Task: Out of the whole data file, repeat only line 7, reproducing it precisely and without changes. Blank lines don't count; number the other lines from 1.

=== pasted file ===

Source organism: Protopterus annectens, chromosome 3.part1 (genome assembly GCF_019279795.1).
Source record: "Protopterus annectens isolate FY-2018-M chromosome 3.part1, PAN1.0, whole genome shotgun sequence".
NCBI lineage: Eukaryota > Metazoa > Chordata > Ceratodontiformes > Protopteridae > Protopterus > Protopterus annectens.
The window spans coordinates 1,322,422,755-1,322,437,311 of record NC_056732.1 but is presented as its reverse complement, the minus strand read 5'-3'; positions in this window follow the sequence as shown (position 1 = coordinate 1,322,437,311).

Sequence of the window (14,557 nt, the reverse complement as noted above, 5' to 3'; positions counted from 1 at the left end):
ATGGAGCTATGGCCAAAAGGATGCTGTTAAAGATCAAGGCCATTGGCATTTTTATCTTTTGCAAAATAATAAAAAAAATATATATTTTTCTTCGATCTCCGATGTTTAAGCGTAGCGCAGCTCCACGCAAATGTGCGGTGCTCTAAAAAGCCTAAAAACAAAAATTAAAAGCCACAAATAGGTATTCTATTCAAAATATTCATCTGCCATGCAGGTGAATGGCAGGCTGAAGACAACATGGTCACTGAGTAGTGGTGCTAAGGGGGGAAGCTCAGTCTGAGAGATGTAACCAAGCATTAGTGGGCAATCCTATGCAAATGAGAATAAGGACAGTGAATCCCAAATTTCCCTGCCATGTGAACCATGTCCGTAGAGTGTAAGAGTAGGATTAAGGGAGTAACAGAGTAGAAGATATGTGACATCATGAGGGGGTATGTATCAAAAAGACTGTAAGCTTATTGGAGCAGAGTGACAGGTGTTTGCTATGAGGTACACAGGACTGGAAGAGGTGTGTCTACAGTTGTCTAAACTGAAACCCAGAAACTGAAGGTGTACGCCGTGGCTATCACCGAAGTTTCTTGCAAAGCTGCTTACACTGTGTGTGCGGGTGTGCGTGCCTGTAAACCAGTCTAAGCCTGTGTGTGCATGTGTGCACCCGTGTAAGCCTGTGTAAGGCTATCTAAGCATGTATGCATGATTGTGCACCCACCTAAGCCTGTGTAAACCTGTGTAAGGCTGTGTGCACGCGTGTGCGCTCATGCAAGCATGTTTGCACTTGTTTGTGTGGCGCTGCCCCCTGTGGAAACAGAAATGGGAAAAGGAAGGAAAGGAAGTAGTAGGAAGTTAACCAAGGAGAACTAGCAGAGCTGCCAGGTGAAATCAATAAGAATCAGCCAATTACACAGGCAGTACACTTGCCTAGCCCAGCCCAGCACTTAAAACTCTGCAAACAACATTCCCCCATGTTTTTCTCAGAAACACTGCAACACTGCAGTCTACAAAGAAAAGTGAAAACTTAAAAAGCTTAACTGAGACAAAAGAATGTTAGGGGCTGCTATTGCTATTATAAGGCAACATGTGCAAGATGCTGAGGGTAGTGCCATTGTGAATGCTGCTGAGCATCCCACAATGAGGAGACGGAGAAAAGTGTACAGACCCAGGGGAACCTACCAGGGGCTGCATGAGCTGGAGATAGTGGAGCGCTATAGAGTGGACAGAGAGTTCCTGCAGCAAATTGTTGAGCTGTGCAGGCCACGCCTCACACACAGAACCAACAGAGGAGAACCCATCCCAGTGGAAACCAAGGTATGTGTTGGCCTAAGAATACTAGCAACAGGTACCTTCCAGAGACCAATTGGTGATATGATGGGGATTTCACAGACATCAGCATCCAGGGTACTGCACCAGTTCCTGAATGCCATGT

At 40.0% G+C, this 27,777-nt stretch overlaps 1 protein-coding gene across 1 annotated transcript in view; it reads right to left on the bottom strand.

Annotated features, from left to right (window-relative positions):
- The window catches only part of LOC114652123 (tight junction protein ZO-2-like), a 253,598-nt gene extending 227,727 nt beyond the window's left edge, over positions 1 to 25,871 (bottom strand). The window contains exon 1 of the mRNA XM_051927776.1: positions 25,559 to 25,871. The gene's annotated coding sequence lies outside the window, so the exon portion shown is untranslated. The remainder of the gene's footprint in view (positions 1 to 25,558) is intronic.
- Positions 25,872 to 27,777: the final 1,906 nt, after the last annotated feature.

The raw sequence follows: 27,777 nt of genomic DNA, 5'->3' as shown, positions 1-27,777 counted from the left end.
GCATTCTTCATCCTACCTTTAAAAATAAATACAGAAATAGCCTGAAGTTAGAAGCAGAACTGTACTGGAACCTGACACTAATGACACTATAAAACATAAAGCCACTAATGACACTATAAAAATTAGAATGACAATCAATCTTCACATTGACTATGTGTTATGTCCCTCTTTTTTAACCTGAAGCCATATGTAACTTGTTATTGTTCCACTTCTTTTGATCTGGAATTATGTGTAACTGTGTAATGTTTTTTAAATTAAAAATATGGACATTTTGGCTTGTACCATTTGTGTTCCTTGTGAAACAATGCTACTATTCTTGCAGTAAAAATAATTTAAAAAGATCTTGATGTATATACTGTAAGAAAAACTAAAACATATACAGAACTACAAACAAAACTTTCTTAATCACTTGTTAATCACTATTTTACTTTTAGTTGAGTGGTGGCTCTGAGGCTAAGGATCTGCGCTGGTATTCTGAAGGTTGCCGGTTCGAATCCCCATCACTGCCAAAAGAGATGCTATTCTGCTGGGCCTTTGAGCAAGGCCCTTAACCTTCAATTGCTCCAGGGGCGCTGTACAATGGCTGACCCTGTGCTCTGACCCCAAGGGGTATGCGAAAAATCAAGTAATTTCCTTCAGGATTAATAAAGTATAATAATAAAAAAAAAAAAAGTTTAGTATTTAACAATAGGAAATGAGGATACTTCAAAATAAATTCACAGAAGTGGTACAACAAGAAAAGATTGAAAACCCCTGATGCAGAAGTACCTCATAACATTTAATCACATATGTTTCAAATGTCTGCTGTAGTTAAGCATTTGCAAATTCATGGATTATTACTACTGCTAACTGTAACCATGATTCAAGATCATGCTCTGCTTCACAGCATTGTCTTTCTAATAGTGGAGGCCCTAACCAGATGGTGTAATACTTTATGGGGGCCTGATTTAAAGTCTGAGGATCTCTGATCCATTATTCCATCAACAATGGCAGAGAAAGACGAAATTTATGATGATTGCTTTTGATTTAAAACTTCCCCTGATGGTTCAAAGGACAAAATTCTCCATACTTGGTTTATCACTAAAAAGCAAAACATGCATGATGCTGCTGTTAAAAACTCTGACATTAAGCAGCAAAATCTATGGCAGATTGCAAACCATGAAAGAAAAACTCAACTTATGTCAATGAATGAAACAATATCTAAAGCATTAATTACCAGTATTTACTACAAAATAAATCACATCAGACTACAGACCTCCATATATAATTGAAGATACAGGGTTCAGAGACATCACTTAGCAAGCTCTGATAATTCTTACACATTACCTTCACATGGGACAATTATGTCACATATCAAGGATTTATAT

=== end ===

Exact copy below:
At 40.0% G+C, this 27,777-nt stretch overlaps 1 protein-coding gene across 1 annotated transcript in view; it reads right to left on the bottom strand.